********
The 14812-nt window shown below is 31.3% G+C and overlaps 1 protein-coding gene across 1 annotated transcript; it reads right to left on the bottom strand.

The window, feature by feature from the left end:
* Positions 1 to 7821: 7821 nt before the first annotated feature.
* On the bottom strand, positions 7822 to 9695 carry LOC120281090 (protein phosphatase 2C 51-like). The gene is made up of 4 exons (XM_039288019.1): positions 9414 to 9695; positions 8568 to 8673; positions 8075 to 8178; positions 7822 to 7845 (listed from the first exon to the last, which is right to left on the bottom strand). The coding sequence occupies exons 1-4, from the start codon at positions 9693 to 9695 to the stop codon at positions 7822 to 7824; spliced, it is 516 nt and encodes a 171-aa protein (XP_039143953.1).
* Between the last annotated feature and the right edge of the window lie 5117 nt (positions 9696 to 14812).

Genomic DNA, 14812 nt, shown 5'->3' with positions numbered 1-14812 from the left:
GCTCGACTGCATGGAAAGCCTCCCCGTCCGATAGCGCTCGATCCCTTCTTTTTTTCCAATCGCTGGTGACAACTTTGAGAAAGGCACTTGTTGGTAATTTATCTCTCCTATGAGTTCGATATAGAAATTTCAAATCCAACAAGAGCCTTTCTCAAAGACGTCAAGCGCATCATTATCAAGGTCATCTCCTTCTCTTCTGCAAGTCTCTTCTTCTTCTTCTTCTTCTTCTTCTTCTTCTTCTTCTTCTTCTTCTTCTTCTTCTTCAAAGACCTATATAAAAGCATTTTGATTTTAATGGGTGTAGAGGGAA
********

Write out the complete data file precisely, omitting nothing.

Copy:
The 14812-nt window shown below is 31.3% G+C and overlaps 1 protein-coding gene across 1 annotated transcript; it reads right to left on the bottom strand.

The window, feature by feature from the left end:
* Positions 1 to 7821: 7821 nt before the first annotated feature.
* On the bottom strand, positions 7822 to 9695 carry LOC120281090 (protein phosphatase 2C 51-like). The gene is made up of 4 exons (XM_039288019.1): positions 9414 to 9695; positions 8568 to 8673; positions 8075 to 8178; positions 7822 to 7845 (listed from the first exon to the last, which is right to left on the bottom strand). The coding sequence occupies exons 1-4, from the start codon at positions 9693 to 9695 to the stop codon at positions 7822 to 7824; spliced, it is 516 nt and encodes a 171-aa protein (XP_039143953.1).
* Between the last annotated feature and the right edge of the window lie 5117 nt (positions 9696 to 14812).

Genomic DNA, 14812 nt, shown 5'->3' with positions numbered 1-14812 from the left:
GCTCGACTGCATGGAAAGCCTCCCCGTCCGATAGCGCTCGATCCCTTCTTTTTTTCCAATCGCTGGTGACAACTTTGAGAAAGGCACTTGTTGGTAATTTATCTCTCCTATGAGTTCGATATAGAAATTTCAAATCCAACAAGAGCCTTTCTCAAAGACGTCAAGCGCATCATTATCAAGGTCATCTCCTTCTCTTCTGCAAGTCTCTTCTTCTTCTTCTTCTTCTTCTTCTTCTTCTTCTTCTTCTTCTTCTTCTTCTTCTTCAAAGACCTATATAAAAGCATTTTGATTTTAATGGGTGTAGAGGGAA